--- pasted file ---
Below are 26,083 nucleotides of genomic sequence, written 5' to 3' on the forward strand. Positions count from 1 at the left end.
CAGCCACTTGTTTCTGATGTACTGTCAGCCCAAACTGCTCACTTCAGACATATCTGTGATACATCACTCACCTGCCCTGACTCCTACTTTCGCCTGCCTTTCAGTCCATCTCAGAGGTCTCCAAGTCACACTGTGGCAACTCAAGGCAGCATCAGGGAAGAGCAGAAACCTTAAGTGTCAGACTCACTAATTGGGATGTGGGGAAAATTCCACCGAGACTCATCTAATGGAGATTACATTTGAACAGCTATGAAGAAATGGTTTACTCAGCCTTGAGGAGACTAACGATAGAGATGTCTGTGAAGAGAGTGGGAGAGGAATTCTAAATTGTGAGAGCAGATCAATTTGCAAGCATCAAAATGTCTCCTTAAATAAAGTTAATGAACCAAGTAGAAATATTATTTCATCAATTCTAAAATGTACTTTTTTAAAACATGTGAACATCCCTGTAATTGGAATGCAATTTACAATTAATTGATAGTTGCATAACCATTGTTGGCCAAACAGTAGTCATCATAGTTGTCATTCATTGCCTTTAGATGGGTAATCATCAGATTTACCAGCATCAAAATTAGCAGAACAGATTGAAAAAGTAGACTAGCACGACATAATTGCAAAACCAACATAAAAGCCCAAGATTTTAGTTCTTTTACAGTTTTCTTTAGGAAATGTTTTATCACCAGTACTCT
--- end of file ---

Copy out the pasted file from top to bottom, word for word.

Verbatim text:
Below are 26,083 nucleotides of genomic sequence, written 5' to 3' on the forward strand. Positions count from 1 at the left end.
CAGCCACTTGTTTCTGATGTACTGTCAGCCCAAACTGCTCACTTCAGACATATCTGTGATACATCACTCACCTGCCCTGACTCCTACTTTCGCCTGCCTTTCAGTCCATCTCAGAGGTCTCCAAGTCACACTGTGGCAACTCAAGGCAGCATCAGGGAAGAGCAGAAACCTTAAGTGTCAGACTCACTAATTGGGATGTGGGGAAAATTCCACCGAGACTCATCTAATGGAGATTACATTTGAACAGCTATGAAGAAATGGTTTACTCAGCCTTGAGGAGACTAACGATAGAGATGTCTGTGAAGAGAGTGGGAGAGGAATTCTAAATTGTGAGAGCAGATCAATTTGCAAGCATCAAAATGTCTCCTTAAATAAAGTTAATGAACCAAGTAGAAATATTATTTCATCAATTCTAAAATGTACTTTTTTAAAACATGTGAACATCCCTGTAATTGGAATGCAATTTACAATTAATTGATAGTTGCATAACCATTGTTGGCCAAACAGTAGTCATCATAGTTGTCATTCATTGCCTTTAGATGGGTAATCATCAGATTTACCAGCATCAAAATTAGCAGAACAGATTGAAAAAGTAGACTAGCACGACATAATTGCAAAACCAACATAAAAGCCCAAGATTTTAGTTCTTTTACAGTTTTCTTTAGGAAATGTTTTATCACCAGTACTCT